Under political and legal pressure, a handful of hospitals in the South desegregated between 1962 and 1965. Most, however, remained racially segregated until 1966, when the Johnson administration threatened to withhold Medicare funding from hospitals not in compliance with the Civil Rights Act of 1964. The newly created Office of Equal Health Opportunity (OEHO) was tasked with determining whether hospitals were in compliance. Beginning in April of 1966, OEHO investigators, working closely with civil rights activists, visited hospitals across the country with the goal of identifying and correcting discriminatory practices. Six months later, more than 7,000 hospitals had been certified by the OEHO as eligible to receive Medicare funds; 214 Southern hospitals opted to remain racially segregated, forgoing all federal funding.
The federal campaign to desegregate Southern hospitals has been described as a “powerful force for equal treatment” and “among the most important civil rights achievements in U.S. history,” yet, with one prominent exception, its effects on black health are woefully understudied. Using data from Mississippi, economists Douglas Almond, Kenneth Chay, and Michael Greenstone show that the black postneonatal mortality rate fell faster in counties that were served by a Medicare‐eligible hospital than in counties that were not. They conclude that hospital desegregation saved thousands of black lives and contributed substantially to the narrowing of the national black‐white postneonatal mortality gap, but they do not account for the strong preexisting downward trend in the black postneonatal mortality rate.
We use data from the National Vital Statistics System to examine the effects of the hospital desegregation campaign on black infant mortality and the decision of where to give birth (i.e., at home or in the hospital). By focusing on five states in which support for segregationist policies and practices was especially staunch (Alabama, Georgia, Louisiana, Mississippi, and South Carolina), we are able to leverage sufficient cross‐county variation in Medicare certification dates to distinguish the effects of hospital desegregation from secular trends. Our results suggest that having access to a Medicare‐eligible hospital had little, if any, effect on infant mortality. Specifically, we find that having access to a certified hospital is associated with 1.37 additional black infant deaths per 1,000 births. Although this estimate is not statistically significant, it is sufficiently precise to reject the hypothesis that the hospital desegregation campaign contributed meaningfully to the narrowing of the black‐white infant mortality gap. Likewise, we find that having access to a Medicare‐eligible hospital had no appreciable effect on the black postneonatal mortality rate, nor did it affect black infant deaths due to preventable causes, such as pneumonia, influenza, and diarrhea. Again, these estimates are measured with precision, allowing us to reject the hypothesis that the hospital desegregation campaign drove the narrowing of the black‐white postneonatal mortality gap.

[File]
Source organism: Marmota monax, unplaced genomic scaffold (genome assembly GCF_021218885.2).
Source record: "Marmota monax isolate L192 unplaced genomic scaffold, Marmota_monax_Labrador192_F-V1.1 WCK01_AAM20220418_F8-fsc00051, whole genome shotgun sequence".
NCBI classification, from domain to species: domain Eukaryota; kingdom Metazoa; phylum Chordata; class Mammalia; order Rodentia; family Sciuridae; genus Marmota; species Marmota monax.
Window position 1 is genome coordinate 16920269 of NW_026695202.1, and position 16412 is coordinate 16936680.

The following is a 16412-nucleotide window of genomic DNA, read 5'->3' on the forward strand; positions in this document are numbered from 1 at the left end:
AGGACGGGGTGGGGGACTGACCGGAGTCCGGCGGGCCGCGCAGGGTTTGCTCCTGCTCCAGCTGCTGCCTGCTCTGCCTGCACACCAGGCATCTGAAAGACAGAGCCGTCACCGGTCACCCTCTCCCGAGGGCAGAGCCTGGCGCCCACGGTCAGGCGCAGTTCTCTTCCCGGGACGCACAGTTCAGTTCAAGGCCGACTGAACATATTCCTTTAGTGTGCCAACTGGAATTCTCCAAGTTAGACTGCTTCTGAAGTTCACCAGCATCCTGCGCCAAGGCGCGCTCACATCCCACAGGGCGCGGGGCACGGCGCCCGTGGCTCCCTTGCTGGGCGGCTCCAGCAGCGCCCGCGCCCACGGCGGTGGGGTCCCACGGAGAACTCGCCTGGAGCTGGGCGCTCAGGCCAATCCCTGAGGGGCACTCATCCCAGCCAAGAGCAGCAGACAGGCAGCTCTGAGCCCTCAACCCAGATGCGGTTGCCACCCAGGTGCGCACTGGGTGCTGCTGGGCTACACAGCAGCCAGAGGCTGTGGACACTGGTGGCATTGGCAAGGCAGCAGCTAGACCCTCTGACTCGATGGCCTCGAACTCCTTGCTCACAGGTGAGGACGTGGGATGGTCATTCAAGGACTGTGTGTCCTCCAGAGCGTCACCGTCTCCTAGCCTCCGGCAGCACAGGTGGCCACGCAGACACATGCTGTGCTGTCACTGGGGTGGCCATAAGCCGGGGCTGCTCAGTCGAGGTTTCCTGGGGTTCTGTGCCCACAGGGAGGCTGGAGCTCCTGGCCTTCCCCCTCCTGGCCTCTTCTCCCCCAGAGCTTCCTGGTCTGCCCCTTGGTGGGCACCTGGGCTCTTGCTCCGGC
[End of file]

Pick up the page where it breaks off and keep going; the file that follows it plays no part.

We also explore whether the hospital desegregation campaign accelerated the trend toward in‐hospital births among Southern black mothers. We find that having access to a Medicare‐eligible hospital is associated with an increase in the rate at which black mothers chose to give birth in‐hospital and a similarly sized decrease in out‐of‐hospital black births attended by a midwife. These estimated effects are, however, not nearly large enough to explain the trend toward in‐hospital births.
The litmus test for Medicare eligibility was random assignment. OEHO investigators required that patients be assigned to physicians and hospital beds without regard to race, color, or national origin. The investigators could not, and were not asked to, address fundamental structural barriers that prevented minority patients from accessing high‐quality health care. Nor could they expunge difficult‐to‐observe racial attitudes and modes of communication that, to this day, shape the delivery of health care in the United States. In 1972, the Government Accountability Office released an assessment of hospital compliance with the Civil Rights Act of 1964. The report concluded that the hospital desegregation campaign had virtually eliminated overt racial discrimination, while more‐subtle forms of racial discrimination persisted. Our results suggest that correcting overtly discriminatory practices on the part of Southern hospitals was simply not enough to ensure that black infants experienced the same health outcomes as their white counterparts. More generally, our results are consistent with an argument from the anti‐discrimination literature that punitive actions against employers are of limited effectiveness because they do not address underlying biases and prejudices.
This research brief is based on D. Mark Anderson, Kerwin Kofi Charles, and Daniel I. Rees, “The Federal Effort to Desegregate Southern Hospitals and the Black‐White Infant Mortality Gap,” NBER Working Paper no. 27970, October 2020, http://doi.org/10.3386/w27970.